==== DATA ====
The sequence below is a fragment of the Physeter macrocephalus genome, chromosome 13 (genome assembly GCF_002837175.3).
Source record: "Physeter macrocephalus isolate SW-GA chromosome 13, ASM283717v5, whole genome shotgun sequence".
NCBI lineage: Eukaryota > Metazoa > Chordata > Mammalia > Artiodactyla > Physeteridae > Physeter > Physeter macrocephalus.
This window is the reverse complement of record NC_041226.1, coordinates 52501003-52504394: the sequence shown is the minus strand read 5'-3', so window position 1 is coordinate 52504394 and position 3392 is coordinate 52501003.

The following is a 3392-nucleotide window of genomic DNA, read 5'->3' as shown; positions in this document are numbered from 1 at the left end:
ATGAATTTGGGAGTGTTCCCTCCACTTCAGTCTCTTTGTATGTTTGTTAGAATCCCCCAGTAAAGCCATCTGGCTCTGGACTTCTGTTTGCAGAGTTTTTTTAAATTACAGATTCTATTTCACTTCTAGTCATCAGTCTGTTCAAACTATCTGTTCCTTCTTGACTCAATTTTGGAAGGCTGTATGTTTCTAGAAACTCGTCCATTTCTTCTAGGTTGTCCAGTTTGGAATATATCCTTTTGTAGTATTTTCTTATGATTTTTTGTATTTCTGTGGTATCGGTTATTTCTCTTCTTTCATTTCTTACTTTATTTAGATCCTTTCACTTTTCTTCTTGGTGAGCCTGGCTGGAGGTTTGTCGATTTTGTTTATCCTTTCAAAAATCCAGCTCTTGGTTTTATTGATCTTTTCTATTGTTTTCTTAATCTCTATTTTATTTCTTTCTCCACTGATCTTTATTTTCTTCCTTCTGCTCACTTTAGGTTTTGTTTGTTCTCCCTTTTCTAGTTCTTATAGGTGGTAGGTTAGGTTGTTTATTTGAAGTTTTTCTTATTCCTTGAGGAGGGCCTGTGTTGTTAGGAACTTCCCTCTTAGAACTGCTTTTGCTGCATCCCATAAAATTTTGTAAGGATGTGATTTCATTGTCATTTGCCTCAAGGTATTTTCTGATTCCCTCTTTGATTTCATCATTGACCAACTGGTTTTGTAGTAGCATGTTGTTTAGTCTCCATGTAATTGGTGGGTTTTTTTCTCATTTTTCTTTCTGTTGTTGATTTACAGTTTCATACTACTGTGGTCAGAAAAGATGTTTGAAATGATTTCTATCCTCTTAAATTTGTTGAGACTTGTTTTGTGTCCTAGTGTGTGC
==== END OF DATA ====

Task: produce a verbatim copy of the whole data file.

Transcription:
The sequence below is a fragment of the Physeter macrocephalus genome, chromosome 13 (genome assembly GCF_002837175.3).
Source record: "Physeter macrocephalus isolate SW-GA chromosome 13, ASM283717v5, whole genome shotgun sequence".
NCBI lineage: Eukaryota > Metazoa > Chordata > Mammalia > Artiodactyla > Physeteridae > Physeter > Physeter macrocephalus.
This window is the reverse complement of record NC_041226.1, coordinates 52501003-52504394: the sequence shown is the minus strand read 5'-3', so window position 1 is coordinate 52504394 and position 3392 is coordinate 52501003.

The following is a 3392-nucleotide window of genomic DNA, read 5'->3' as shown; positions in this document are numbered from 1 at the left end:
ATGAATTTGGGAGTGTTCCCTCCACTTCAGTCTCTTTGTATGTTTGTTAGAATCCCCCAGTAAAGCCATCTGGCTCTGGACTTCTGTTTGCAGAGTTTTTTTAAATTACAGATTCTATTTCACTTCTAGTCATCAGTCTGTTCAAACTATCTGTTCCTTCTTGACTCAATTTTGGAAGGCTGTATGTTTCTAGAAACTCGTCCATTTCTTCTAGGTTGTCCAGTTTGGAATATATCCTTTTGTAGTATTTTCTTATGATTTTTTGTATTTCTGTGGTATCGGTTATTTCTCTTCTTTCATTTCTTACTTTATTTAGATCCTTTCACTTTTCTTCTTGGTGAGCCTGGCTGGAGGTTTGTCGATTTTGTTTATCCTTTCAAAAATCCAGCTCTTGGTTTTATTGATCTTTTCTATTGTTTTCTTAATCTCTATTTTATTTCTTTCTCCACTGATCTTTATTTTCTTCCTTCTGCTCACTTTAGGTTTTGTTTGTTCTCCCTTTTCTAGTTCTTATAGGTGGTAGGTTAGGTTGTTTATTTGAAGTTTTTCTTATTCCTTGAGGAGGGCCTGTGTTGTTAGGAACTTCCCTCTTAGAACTGCTTTTGCTGCATCCCATAAAATTTTGTAAGGATGTGATTTCATTGTCATTTGCCTCAAGGTATTTTCTGATTCCCTCTTTGATTTCATCATTGACCAACTGGTTTTGTAGTAGCATGTTGTTTAGTCTCCATGTAATTGGTGGGTTTTTTTCTCATTTTTCTTTCTGTTGTTGATTTACAGTTTCATACTACTGTGGTCAGAAAAGATGTTTGAAATGATTTCTATCCTCTTAAATTTGTTGAGACTTGTTTTGTGTCCTAGTGTGTGC